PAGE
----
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Chapter

Michael Mastanduno

This chapter explores the link between economic instruments of statecraft and the broader foreign policy goals and strategies of states. Economic sanctions are used in conjunction with diplomatic and military measures in response to foreign policy problems and opportunities. However, they are not always effective. The chapter begins with a discussion of the instruments and objectives of economic statecraft, including trade restrictions, financial sanctions, investment restrictions, and monetary sanctions. It then explores the potential of economic incentives as a tool of statecraft and the question of whether economic interdependence leads to harmony, as liberals believe, or conflict among states, as realists predict. It shows that economic interdependence can either lead to peace or conflict depending on the future expectations of policy makers, the nature of the military balance, and the form that economic interdependence takes.

Chapter

J. Ann Tickner and Laura Sjoberg

This chapter examines feminist perspectives on international relations. It first provides a historical background on the development of feminist IR, paying attention to different kinds of feminist analyses of gender. It then considers feminist perspectives on international security and global politics, along with developments in feminist reanalyses and reformulations of security theory. It illustrates feminist security theory by analysing the case of the United Nations Security Council sanctions on Iraq following the First Gulf War. The chapter concludes by assessing the contributions that feminist IR can make to the practice of world politics in general and to the discipline of IR in particular.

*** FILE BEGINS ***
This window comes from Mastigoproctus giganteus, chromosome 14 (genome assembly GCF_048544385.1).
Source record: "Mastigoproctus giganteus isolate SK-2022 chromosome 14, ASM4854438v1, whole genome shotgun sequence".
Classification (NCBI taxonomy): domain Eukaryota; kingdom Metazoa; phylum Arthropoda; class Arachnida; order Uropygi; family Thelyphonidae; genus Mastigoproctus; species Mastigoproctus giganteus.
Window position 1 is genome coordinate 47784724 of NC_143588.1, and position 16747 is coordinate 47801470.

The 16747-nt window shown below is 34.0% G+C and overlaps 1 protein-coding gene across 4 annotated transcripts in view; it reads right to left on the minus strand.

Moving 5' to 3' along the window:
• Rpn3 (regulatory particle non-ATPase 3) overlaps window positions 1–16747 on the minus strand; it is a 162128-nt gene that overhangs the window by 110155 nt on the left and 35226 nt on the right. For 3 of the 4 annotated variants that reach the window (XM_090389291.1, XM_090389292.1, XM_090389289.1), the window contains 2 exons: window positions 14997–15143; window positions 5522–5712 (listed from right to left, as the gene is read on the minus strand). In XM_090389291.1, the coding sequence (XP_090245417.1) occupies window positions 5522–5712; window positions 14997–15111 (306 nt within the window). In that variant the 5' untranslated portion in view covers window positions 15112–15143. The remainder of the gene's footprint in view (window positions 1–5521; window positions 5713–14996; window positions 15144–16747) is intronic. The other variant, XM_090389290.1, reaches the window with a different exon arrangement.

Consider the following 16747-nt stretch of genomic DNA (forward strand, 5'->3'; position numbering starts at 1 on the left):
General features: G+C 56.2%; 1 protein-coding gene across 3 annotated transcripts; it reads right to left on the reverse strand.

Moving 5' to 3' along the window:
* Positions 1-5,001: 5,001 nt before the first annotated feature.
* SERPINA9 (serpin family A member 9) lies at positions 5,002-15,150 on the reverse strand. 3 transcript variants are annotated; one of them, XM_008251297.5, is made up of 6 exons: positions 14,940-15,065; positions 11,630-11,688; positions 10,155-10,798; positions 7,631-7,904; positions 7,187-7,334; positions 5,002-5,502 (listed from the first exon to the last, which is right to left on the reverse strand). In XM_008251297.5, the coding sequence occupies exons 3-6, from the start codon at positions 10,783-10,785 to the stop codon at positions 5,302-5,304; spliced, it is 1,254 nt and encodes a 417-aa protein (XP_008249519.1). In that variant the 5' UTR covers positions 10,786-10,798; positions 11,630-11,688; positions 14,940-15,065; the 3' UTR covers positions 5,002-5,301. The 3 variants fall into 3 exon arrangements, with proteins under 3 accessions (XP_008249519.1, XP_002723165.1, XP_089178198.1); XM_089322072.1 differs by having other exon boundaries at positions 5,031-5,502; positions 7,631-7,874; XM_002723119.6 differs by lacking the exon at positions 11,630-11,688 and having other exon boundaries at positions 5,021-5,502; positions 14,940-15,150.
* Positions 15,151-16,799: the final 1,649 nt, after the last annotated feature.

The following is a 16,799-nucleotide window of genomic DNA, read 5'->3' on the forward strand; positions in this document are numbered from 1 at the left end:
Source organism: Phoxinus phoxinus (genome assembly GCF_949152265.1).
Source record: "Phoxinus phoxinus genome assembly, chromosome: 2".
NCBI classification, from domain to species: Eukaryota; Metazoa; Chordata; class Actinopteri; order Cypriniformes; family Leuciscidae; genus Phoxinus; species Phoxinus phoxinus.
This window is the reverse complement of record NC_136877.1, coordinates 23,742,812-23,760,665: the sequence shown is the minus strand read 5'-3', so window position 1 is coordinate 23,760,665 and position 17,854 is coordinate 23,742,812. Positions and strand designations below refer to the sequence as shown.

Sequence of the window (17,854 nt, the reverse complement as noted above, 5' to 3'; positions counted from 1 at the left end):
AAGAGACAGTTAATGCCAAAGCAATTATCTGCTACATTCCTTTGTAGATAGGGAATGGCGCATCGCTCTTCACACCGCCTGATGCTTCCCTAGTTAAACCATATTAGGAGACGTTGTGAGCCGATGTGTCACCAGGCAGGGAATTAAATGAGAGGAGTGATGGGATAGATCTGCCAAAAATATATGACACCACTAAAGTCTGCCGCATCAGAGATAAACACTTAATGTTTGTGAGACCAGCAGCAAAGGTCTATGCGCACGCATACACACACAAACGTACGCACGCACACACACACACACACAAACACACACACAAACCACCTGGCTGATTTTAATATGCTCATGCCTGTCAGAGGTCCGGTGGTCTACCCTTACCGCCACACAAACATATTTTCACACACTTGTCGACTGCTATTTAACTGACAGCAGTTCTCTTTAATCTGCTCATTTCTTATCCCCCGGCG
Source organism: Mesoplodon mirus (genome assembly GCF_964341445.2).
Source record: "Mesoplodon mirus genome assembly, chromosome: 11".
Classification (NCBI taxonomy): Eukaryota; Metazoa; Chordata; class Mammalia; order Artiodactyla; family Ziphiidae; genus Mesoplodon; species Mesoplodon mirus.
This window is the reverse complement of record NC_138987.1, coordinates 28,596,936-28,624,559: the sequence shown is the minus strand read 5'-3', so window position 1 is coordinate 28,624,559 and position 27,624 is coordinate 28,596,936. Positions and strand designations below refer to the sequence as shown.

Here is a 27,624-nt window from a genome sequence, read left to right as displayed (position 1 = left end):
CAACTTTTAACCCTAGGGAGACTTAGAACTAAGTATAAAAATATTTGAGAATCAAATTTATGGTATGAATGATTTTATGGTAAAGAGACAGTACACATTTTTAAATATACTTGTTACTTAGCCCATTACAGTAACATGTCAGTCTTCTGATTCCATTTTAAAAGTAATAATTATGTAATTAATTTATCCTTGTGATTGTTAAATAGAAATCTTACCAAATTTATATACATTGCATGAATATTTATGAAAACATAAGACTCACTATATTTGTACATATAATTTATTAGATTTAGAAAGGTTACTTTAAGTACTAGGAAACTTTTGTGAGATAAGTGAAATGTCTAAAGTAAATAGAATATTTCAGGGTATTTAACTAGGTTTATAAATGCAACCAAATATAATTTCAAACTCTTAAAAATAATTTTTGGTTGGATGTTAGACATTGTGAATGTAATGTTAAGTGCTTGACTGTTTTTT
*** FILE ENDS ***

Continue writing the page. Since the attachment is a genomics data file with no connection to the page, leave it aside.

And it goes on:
Chapter

J. Ann Tickner and Laura Sjoberg

This chapter examines feminist perspectives on international relations. It first provides a historical background on the development of feminist IR, paying attention to feminist analyses of gender, before outlining a typology of feminist international relations, namely: liberal feminism, critical feminism, feminist constructivism, feminist poststructuralism, and postcolonial feminism. It then considers feminist perspectives on international security and global politics, along with developments in feminist reanalyses and reformulations of security theory. It illustrates feminist security theory by analysing the case of the United Nations Security Council sanctions on Iraq following the First Gulf War. The chapter concludes by assessing the contributions that feminist IR can make to the practice of world politics in general and to the discipline of IR in particular.

Chapter

This chapter examines the foreign policy consequences of the Tiananmen Square massacre of June 1989, and more specifically the Chinese government’s use of the Chinese People’s Liberation Army (PLA) to crack down on demonstrators. It first considers the external consequences of China’s open door policy before discussing the human rights issue in China before Tian’anmen. It then explores the events leading up to the Tian’anmen crackdown, along with its immediate foreign policy consequences. In particular, it analyses the sanctions against China and the country’s foreign policy response to those sanctions. It also describes the deepening of China’s involvement with human rights and its increased significance as a player in international politics.